Tropical Fish Keeping - Aquarium fish care and resources

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-   -   Green Stuff ( ex 0.3 gallon Jar) (https://www.tropicalfishkeeping.com/aquarium-photography/green-stuff-ex-0-3-gallon-132079/)

JDM 03-21-2013 06:31 AM

The jar will cycle, filter or not. The bacterial colonies still do their thing and you leaving the jars to sit for a month or two allows this to happen. They won't spike like a large tank... mostly due to the moderate levels of ammonia, but they still cycle.

Jeff.

ao 03-21-2013 11:39 AM

I'm pretty sure that if there are any bacteria, the plants don't give them a chance. as long as we're talking about the nitrogen cycle. lol.
I've never gotten nitrogen readings on these setups. or in my planted tanks. a combination of floaters, and fast growing stems seems to take care of the minimal bioload.

but in an established Jar, the PH settles down too. i dont doubt there is bacteria in te tank, but probably not significant nitrifying bacteria colonies as there is no oxyen flow sent down to them. I think if they didn't need this oxygen, mini cycles wouldn't happen to those people who lose power to their filters.

if we're talking about the plant cycle then sure, fish>waste + CO2 >plants> oxygen> fish

JDM 03-21-2013 11:45 AM

Well, they are still there. It's not like the plants aggressively stalk the ammonia, there is always some floating around and the bacteria do develop, albeit on a much smaller scale. Obviously with so many plants, the point is entirely moot as you don't need them anyway.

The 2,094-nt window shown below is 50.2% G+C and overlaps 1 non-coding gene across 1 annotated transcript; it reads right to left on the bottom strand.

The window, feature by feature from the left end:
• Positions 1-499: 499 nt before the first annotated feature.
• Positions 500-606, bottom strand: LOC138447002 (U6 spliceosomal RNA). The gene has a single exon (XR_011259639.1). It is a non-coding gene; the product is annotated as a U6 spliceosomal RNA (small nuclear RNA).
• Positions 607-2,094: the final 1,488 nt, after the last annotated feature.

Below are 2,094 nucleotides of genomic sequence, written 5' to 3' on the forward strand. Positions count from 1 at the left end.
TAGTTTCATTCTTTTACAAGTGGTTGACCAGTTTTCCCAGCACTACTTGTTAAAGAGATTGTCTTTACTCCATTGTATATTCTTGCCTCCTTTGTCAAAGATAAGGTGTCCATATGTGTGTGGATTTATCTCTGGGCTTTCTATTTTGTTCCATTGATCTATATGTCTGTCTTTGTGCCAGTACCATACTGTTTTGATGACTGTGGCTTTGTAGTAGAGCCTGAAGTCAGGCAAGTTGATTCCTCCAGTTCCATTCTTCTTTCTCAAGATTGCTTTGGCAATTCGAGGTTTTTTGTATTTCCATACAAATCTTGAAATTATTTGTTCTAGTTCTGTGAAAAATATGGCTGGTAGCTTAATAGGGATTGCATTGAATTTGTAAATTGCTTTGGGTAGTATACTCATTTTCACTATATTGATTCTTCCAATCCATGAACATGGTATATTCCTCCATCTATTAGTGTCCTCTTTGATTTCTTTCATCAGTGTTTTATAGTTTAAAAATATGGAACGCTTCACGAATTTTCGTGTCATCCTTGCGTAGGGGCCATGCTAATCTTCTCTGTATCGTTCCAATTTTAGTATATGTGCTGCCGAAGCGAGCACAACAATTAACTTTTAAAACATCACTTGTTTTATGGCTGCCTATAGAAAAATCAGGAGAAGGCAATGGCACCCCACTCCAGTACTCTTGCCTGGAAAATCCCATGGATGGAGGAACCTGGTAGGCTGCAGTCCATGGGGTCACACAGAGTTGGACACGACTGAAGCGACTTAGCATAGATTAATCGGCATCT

Jeff.

ao 03-21-2013 11:47 AM

Lol, speaking of which, I used to arbitrarily remove and replace my filter media with purigen on one of my tanks to remove tannins, then I'd wash the cloggy filter media.. no effect what so ever on readings o_O

ZivaD 03-21-2013 12:18 PM

Quote:

Originally Posted by JDM (Post 1499266)
The jar will cycle, filter or not. The bacterial colonies still do their thing and you leaving the jars to sit for a month or two allows this to happen. They won't spike like a large tank... mostly due to the moderate levels of ammonia, but they still cycle.

Jeff.

Agreed - the cycle is not about the presence or lack of a filter - it is about the presence of the "ingredients" in the environment - ie ammonia in the water causing the development of the BB. This happens in any container/tank/etc where there is an ammonia source whether or not it is filtered. In fact, in a cycled aquarium with a filter a good portion of the BB population is maintained outside of the filter housing on the hardscape within the contianer/tank.